Extensive reading in LingQ. Do you look up every word?

Title says it all. I want to move to more extensive reading now that I’m getting better at German. I play around with this outside of LingQ and really like it. I’ve gotten over that problem of wanting to understand every sentence and look up every unknown word but it would be nice to do this using lingq because it would track the words I’ve read, it’s easier to look up phrases and words when I do want to and many other reasons.

The problem is, if you don’t look up a word and create a lingq, it’ll assume you know it and create a very faulty known word count over time. What do people do?

P.S. It would be interesting if there was a toggle whereby you can read through uploaded books but the blue words don’t get added to known words when you change page. They remain blue so that you can skim read things using the site. What are peoples thoughts on this?

You can try to turn off the “Paging moves to known” in the general setting. It will remain blue words


maybe a good idea to get a kindle or other ereader ?


To avoid lingq automatically assuming you know words, you can press “X” while on a word instead of marking it as known, which will ignore that word and un-highlight it.

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One thing that had helped me is reading things that aren’t too extremely difficult. I find most YouTube videos imported into LingQ and most podcasts that don’t go too in depth into a discussion work really well. most of them have main words and verbs that get repeated and seen frequently. Of course new vocabulary will be introduced but not at a high rate. if there are a bunch of words you don’t know I don’t think it’s a huge deal as long as you can follow what’s going on. Hope that helps because it’s helped me.


I saw this thread and thought I would give you my two cents.

I believe that both intensive and extensive reading (and listening) are required in order to become proficient in any language.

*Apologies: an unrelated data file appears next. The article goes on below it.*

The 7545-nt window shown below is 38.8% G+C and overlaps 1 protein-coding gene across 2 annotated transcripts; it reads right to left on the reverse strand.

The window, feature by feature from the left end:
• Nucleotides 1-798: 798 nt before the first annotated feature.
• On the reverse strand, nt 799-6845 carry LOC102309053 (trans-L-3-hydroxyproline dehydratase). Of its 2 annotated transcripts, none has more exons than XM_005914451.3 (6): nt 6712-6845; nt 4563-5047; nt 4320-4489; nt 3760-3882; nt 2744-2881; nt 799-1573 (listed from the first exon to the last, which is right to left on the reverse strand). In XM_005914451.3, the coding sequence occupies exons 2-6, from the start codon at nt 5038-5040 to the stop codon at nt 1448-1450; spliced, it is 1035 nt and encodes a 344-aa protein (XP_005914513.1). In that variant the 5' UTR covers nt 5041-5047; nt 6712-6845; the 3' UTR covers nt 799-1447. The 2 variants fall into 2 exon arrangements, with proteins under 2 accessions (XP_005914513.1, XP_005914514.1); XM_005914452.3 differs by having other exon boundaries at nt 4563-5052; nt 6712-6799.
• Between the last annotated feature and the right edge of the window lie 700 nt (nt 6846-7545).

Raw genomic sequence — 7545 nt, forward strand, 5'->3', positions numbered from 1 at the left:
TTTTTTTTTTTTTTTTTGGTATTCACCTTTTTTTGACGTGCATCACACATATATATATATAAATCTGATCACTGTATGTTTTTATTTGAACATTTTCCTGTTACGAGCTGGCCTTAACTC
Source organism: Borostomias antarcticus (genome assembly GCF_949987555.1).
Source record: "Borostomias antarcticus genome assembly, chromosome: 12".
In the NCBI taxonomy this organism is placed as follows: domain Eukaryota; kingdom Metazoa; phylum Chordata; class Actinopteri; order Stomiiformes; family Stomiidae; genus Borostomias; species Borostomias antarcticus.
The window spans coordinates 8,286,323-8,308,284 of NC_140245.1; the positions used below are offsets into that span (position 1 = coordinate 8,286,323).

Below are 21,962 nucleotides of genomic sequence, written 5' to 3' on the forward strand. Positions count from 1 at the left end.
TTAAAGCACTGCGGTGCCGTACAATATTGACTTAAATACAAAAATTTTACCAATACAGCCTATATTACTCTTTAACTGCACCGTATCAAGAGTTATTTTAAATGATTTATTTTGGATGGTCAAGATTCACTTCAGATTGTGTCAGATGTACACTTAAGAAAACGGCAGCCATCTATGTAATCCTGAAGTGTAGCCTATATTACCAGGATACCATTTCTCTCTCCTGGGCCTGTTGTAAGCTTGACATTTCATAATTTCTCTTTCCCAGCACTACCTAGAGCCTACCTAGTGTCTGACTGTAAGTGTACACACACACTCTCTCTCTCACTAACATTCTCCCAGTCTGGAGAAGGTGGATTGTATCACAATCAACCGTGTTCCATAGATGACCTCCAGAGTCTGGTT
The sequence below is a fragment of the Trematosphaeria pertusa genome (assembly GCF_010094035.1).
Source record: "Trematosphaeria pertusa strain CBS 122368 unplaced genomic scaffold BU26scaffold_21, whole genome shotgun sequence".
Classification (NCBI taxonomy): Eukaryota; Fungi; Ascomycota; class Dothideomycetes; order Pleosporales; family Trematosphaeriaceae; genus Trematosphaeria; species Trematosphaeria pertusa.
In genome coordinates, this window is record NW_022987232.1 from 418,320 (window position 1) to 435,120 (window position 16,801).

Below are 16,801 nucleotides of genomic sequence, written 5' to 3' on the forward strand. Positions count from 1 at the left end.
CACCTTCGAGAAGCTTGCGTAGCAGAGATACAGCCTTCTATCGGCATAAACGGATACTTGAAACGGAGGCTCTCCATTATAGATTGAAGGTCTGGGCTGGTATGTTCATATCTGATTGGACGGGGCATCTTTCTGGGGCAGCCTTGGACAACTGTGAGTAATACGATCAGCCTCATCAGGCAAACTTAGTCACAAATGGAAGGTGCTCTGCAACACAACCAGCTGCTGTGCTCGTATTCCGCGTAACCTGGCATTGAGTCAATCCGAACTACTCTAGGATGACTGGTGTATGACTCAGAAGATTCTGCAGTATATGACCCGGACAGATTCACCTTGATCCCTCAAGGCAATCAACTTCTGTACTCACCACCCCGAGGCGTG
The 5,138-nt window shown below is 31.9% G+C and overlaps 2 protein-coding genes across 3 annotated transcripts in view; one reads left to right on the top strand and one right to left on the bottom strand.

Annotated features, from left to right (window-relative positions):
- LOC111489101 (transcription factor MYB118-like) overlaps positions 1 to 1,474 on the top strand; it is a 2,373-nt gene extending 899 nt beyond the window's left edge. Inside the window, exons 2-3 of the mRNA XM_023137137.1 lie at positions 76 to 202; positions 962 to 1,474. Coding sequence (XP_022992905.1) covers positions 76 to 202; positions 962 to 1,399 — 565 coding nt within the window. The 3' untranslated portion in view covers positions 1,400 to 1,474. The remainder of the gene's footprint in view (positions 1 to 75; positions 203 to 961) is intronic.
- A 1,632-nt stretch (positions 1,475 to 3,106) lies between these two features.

Everything will depend on your target language: is it close to your mother tongue? What’s your current level? etc.

Lingq, I believe, is better suited for intensive reading since it encourages you to look up every word. I like to use it primarily for articles, short stories, graded readers; basically texts that are not overly long.

For extensive reading, I prefer to read on my tablet or e-reader. My target language is Korean and I love reading at length on Ridibooks or Kyobobook because they are made for Korean texts and the parsing is perfect. I aim to read texts of which I already understand 50% at least, so it is not too tedious.

With extensive reading, progress will be slower and harder to notice at first, but the volume of text you’ll consume will eventually make up for not looking every word you don’t know.

It was a little hard for me to put away the dictionary since I tend to be a perfectionist, but I believe this is the right thing to do over the longer term.

Reading a 400 page Korean novel on Lingq and checking up every word would probably take me over a year at the moment. This is neither realistic nor reasonable.

Hope this helps.


Thanks for all the replies here. I wasn’t aware initially of the setting to turn off “moving words to known”. That’s handy. I’ve been using the “x” to ignore words.